At first, when you were watching Scottie Barnes in the earliest stages of his NBA career, you could almost see his growth from moment to moment. His game was developing in all directions at once, and every few games — if not every few plays — he would do something new that he hadn’t done before. Going into the NBA, Scottie was supposed to be a little more of a project, but it became apparent early on that he was a plus player from Day 1. Right away, we found out about the many things that he could do, and at times it felt like Scottie was discovering those things along with us. Every time he pulls in a rebound and runs the ball in transition to hit the cutter with a no-look dime, you can feel him thinking, Oh, I can do this, too?
There’s joy, wonder and amazement in his game. Scottie is a 6’9 tabula rasa with the athleticism to make all kinds of plays as well as the IQ to make the right one. The combination of these traits, as well as the sense that we’re just scratching the surface of each, is what makes him feel so special. In a recent overtime game against the Chicago Bulls, Scottie put his shoulder into Nikola Vucevic — one of the league’s preeminent strongmen — and forced his way into a score at the rim. Throughout the season, he’s also done this to Jonas Valanciunas, Domantas Sabonis and other traditional power bigs. There’s a point of disbelief for everyone, where you’ve seen enough to realize just how comprehensive his game is and how far the rabbit hole goes. A 20-year-old, bullying the brutes? That one was mine.
Scottie is averaging 14.6 points, 7.6 rebounds and 3.4 assists in his rookie season. He guards one through five and plays hyperactive defense off the ball, whether in zone or as help. He’s the perfect fit for these Raptors and the wildest dreams of their brain trust. This team plays funhouse positionless basketball, all jumbo wings and fast bigs that can play Nick Nurse’s most absurd defensive schemes and run the court like crazy. Lineups with four power forwards aren’t supposed to work, but they do because the Raptors force turnovers at a league-leading rate and get out in transition as much as possible. Whoever gets the rebound takes it and runs. Even though their offense struggles in the half-court, they’re a top-10 team on that end because they don’t turn the ball over, they turn the other team over and they put back their own misses.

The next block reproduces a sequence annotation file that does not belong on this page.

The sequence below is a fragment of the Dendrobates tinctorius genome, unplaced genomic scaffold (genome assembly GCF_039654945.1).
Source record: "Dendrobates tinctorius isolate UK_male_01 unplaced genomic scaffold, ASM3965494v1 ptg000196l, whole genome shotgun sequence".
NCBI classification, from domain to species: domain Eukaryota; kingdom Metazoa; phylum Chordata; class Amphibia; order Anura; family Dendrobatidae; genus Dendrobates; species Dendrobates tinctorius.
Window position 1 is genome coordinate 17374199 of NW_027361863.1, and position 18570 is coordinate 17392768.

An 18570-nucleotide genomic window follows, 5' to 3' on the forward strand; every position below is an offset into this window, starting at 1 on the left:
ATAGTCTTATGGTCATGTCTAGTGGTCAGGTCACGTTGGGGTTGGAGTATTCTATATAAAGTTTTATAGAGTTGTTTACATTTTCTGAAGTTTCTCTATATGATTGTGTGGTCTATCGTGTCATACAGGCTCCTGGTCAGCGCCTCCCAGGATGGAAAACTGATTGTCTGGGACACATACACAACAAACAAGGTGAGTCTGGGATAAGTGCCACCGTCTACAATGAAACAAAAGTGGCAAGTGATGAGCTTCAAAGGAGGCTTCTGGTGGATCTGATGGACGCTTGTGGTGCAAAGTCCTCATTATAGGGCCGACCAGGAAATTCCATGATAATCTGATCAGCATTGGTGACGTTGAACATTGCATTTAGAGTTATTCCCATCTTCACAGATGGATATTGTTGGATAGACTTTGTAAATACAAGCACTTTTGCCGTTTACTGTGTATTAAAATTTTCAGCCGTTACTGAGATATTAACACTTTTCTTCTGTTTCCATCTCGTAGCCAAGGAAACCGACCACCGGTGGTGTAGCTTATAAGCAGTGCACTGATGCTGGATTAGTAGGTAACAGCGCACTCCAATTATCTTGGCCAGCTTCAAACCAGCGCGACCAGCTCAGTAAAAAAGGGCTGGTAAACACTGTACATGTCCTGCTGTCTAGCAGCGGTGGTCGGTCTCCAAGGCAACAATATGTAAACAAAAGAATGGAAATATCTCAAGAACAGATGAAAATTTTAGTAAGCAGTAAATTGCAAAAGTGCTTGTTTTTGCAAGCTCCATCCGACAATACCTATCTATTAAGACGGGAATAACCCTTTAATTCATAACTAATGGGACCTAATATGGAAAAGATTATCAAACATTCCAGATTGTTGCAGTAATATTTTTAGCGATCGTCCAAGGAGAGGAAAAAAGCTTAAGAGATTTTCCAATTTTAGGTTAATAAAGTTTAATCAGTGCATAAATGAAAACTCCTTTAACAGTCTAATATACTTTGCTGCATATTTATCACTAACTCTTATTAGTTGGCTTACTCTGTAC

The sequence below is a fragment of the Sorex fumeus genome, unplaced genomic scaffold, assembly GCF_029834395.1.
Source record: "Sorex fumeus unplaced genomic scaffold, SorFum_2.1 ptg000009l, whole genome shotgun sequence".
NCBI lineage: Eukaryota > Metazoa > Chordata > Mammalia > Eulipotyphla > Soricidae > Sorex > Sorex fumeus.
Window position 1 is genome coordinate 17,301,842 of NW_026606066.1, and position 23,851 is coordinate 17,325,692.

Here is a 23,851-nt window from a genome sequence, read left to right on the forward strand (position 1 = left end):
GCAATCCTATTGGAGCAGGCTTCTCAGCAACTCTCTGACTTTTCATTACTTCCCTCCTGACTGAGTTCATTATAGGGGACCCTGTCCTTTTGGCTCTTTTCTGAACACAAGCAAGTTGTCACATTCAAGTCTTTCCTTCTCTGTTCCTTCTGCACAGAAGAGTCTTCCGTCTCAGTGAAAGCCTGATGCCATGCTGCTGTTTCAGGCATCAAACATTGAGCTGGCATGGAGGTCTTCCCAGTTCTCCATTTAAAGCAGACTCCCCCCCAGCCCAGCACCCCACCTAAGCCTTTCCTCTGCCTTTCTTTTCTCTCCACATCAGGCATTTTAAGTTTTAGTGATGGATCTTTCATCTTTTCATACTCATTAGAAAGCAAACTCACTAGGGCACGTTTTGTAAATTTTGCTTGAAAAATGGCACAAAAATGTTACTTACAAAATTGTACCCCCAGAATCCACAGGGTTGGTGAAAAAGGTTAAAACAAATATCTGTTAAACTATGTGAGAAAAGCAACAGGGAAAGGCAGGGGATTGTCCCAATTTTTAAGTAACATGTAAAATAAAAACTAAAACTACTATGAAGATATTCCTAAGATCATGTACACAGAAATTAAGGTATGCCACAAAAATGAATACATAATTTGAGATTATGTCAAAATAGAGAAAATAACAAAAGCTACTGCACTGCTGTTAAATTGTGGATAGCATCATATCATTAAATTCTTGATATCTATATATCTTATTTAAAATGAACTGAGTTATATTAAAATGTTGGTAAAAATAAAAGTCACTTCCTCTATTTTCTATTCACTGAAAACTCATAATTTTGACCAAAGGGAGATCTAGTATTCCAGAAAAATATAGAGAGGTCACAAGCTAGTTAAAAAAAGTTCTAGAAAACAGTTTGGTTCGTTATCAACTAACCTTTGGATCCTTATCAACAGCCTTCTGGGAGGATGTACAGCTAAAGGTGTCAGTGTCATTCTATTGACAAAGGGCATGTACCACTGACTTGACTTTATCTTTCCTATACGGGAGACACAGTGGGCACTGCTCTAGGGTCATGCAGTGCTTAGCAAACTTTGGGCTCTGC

In this setting, Scottie plays all sorts of roles. The Raptors play through Fred VanVleet, Pascal Siakam and OG Anunoby, hunting mismatches as much as possible, and Scottie is connective tissue. He can be a short-roll playmaker or a high-post DHO hub, sort of like a turbocharged Marc Gasol, but also an energy player on the boards who can run point on the fast break or otherwise bang in the paint. There’s so much variety and so much possibility in his skillset that you wonder what a finished product will look like, but that might be an open question for a long time still.
Coming out of the draft, the knock against Scottie was his shooting. It was his one missing thing, and to be fair, a pretty big deal. Jalen Suggs was considered the consensus pick for the Raptors at No. 4, and popular with fans that wanted to see the VanVleet-Kyle Lowry lineups live on after Lowry. The Scottie pick came as a mild stunner, but he’s nothing if not open to encouragement. In November, Nurse told reporters, “I'm disappointed that Scottie isn't taking three or four threes a game.” Since then, he’s attempting 3.3 threes per game. He’s only making 31.3 percent of those and his form can be a little stiff, but shooting the shot is of course the first step. The midrange is there (40.7 percent, including pull-ups and the rare post fade) and if the three-pointer comes, then you start thinking there really are no ceilings.
For now, the discovery is in the doing. Scottie plays with such a profound and obvious joy that categorization seems beside the point. It’s endearing even when he makes mistakes, because he tries so hard and learns so fast that you can feel his enthusiasm for the game. This is more anecdotal than anything, but he runs around out there like a wild child, limbs flailing and wide-eyed, accidentallying himself into a full stat line. He probably isn’t going to be the Rookie of the Year — Evan Mobley is the rare rookie playing like an All-Star and remains the heavy favourite for that award, while players like Cade Cunningham, Franz Wagner and Josh Giddey are coming on strong — but how could you care about the accolades when you watch Scottie? It’s already obvious that he’s a special sort of prospect, the sort that makes you feel like you’ve won just in the act of rostering, and he plays like he’s excited to find out just what he is. He makes it fun.
At the moment, the purest form of Scottie Barnes comes in the fast break, where the game is at its most unscripted. Anything goes on the fast break, and the only defined limit is your own sense of what you want to try. It’s a little too early for us to talk in specifics about who Scottie is going to be in the NBA, but you can get a good glimpse when he’s playing point-center in transition, full-sending the break after a rebound and trying to figure out the best way to make something happen.